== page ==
A new customer comes to your site. Maybe they were Googling a product that you happen to sell, or maybe they clicked on a Facebook ad of yours.
They land on the page, take a look around, and like what they see. Whether this particular guy came for something specifically, or he's doing the online equivalent of window shopping, he picks out the product he wants and adds it to his cart.
Then, he goes to your checkout page.
“Oh, great,” he thinks to himself, “you have to make an account to check out.” He sighs, and goes to start filling out your signup form.
First name, last name, address, phone number. He's on his tablet, and his browser doesn't have an autofill feature.
His phone rings. It's his friend Charlie.
“Oh, hey Charlie. Yeah, cool. Ok, yeah, I totally saw that.”
In the distance, he hears the distinctive crash of porcelain shattering on a tile floor.
“Hang on a sec, something fell,” he says.
He walks into his dining room to see the floor covered in sharp, pointy blue and white shards. On the shelf, his cat gives him a sheepish look.
“Great,” he says to Charlie. “Hang on a minute, dude, my cat knocked a vase over and it broke and went everywhere.”
To make matters worse, this one was a real antique. It was an actual, honest to god Ming vase, dating all the way back to the 1860s.
He grabs a broom and dustpan from the linen closet. “I'll call you back, Charlie, I've gotta clean this up.”
With all this going on, he's got a lot on his mind. Scolding the cat, cleaning up the vase, calling his friend back.
He never did get around to paying for the product. Too much going on. He decides that it's just not worth the effort, at least right now. A month later, he finally remembers it, and he does buy it after all — from your direct competitor.
This rather banal little story is pretty realistic, all things considered. The fact is, life happens.
And when it does, you end up with the most frustrating thing ever for online retailers: abandoned shopping carts.
They came so close to buying something from you. But something else came along. People are busy. Sometimes, things get put on the back burner. And when they do, they're often forgotten entirely.
In a recent blog post at Quicksprout, digital marketing master Neil Patel has some solid suggestions for finding ways to minimize the likelihood of an abandoned cart.
Allow your customers to check out without creating a profile
Obviously, you want customers to have an account with your company.
It’s a great way to track their behavior and keep them informed of special offers and promotions.
However, you shouldn’t be forcing people to create a user profile just to make a purchase.
- It’s an extra step. People are in a rush, and you want the procedure to be quick.
- They may have a fear of getting unwanted emails, text messages, or junk mail.
If your website doesn’t have a guest checkout option, you’re making a mistake.
Here’s an example from Lululemon of the guest checkout option:
It’s a really clean checkout page.
There are two clear options.
Returning users can easily sign into their accounts, and customers without an account can proceed without creating one.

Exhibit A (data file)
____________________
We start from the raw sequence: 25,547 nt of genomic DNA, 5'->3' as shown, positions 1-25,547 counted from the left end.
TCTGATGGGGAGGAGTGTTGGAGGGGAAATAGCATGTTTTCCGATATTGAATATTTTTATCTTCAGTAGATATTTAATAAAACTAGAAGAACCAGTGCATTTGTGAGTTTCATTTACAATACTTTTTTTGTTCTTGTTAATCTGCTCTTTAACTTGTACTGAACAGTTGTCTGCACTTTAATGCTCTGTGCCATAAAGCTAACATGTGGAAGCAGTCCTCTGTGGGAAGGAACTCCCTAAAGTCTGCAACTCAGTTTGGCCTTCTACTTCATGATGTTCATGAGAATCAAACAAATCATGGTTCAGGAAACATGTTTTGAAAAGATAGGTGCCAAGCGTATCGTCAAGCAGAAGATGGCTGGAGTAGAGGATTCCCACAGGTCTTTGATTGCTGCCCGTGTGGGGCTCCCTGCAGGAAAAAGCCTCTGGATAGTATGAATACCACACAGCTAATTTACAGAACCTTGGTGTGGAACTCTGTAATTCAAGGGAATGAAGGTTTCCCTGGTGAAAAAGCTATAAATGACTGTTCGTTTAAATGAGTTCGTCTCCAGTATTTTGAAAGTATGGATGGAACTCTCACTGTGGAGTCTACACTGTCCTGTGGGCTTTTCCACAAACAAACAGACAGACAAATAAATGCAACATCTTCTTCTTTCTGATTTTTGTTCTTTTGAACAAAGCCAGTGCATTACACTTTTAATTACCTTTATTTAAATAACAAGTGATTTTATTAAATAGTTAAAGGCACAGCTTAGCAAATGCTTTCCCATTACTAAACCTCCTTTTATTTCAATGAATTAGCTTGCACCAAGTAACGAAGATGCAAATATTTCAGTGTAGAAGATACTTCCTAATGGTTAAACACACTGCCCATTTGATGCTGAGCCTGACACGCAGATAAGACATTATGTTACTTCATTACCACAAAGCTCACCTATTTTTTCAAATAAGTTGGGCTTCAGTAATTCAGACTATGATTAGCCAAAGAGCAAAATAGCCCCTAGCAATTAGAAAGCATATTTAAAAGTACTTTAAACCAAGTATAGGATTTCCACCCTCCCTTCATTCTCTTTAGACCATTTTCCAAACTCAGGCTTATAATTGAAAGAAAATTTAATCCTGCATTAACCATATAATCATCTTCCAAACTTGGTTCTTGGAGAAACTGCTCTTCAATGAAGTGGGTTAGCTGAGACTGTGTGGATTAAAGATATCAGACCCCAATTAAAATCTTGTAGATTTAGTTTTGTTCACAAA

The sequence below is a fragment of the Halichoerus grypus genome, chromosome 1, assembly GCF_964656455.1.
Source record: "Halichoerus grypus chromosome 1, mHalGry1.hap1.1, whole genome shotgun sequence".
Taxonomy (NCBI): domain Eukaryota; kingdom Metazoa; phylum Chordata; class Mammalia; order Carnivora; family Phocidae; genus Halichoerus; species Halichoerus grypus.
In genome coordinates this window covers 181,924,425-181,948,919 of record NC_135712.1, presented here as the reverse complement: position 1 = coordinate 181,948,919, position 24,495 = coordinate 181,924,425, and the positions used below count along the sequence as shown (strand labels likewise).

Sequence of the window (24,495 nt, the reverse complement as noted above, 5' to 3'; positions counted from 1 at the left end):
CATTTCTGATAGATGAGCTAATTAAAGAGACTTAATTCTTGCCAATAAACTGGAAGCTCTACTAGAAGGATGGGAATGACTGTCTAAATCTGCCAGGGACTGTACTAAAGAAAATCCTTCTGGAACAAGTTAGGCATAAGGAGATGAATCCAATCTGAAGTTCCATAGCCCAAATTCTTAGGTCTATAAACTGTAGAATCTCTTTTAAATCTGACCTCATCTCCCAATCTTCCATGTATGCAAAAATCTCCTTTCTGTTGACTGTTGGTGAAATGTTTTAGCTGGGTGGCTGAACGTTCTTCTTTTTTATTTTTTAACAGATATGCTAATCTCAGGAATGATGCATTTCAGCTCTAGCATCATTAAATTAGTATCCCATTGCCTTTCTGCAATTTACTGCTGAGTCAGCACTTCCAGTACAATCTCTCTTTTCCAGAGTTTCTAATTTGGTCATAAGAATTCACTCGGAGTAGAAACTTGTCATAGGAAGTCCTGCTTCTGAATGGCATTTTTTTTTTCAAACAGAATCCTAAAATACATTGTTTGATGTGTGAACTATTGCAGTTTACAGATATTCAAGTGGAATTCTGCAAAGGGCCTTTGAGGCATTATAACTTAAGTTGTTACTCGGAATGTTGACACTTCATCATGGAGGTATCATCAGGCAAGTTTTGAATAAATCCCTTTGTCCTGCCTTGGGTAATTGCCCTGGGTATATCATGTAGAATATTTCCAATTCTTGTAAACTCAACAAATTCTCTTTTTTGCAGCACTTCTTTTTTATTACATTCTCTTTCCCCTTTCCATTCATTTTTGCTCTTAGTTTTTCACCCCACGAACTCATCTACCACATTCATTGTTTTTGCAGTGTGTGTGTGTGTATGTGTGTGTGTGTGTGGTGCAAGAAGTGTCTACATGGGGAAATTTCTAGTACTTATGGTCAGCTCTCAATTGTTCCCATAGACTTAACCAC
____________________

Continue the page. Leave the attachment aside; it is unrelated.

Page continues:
This ensures you aren’t losing sales.
Here’s the thing, though. In order to complete the checkout process, the customer still needs to enter their information.
You’ll have their name, email address, location, and other information.
Once the sale is final, you can entice them to create an account.
All they need to do is create a password.
You already have everything else in your records, so they don’t need to submit information twice.
Here’s a great example of what this should look like:
Give the customer a reason to create an account.
Refer to the image above.
What’s the customer getting in return?
- Option to track the order
- Exclusive discounts
But they shouldn’t be forced to create a profile just to make a purchase.
Make sure that’s optional.
Send an email reminder if a cart is abandoned
Okay. So you may not be able to prevent everyone from abandoning their shopping carts.
Even if you decrease the abandonment rate, you won’t get that number down to zero.
Where do you go from here?
Don’t give up just because a customer abandoned their cart.
If you have their information, reach out and send them a reminder.
Here’s a great example from Saatchi Art:
This email accomplishes a few things:
- reminds the customer of their shopping
- creates a sense of urgency
- offers an extra incentive
The reminder alone may be enough to get the customer to finalize their purchase.
But if it’s not, it creates a sense of urgency by saying “high sell-out risk.”
We’ll get into some more detail on this method shortly.
It also provides an extra incentive by offering a 10% discount.
Earlier we discussed that customers are price sensitive.
They may have abandoned the cart for financial reasons.
Giving the consumer a discount will show them you care.
That promotion may be enough of a reason for them to finish the checkout.
Create a sense of urgency
Earlier I mentioned that Saatchi Art created a sense of urgency with their abandonment recovery email.
FOMO—the fear of missing out.
You can do this on your checkout page as well to reduce cart abandonment.
Some customers are just browsing.
New customers most likely won’t buy something on their first visit to your website.
But you can give them an extra incentive to finalize their purchases.
Create a sense of urgency.
- “Limited quantity remaining”
- “Sale price expires at midnight”
- “14 people booked this flight in the last 24 hours”
- “9 other people are looking at this room right now”
I’m sure you’ve seen phrasing like this before while browsing online.
Hotels and airlines do this all the time.
Act now, or miss out.
You can incorporate this psychological strategy into your checkout process to minimize cart abandonment.
You can read more about preventing shopping cart abandonment over at Quicksprout.
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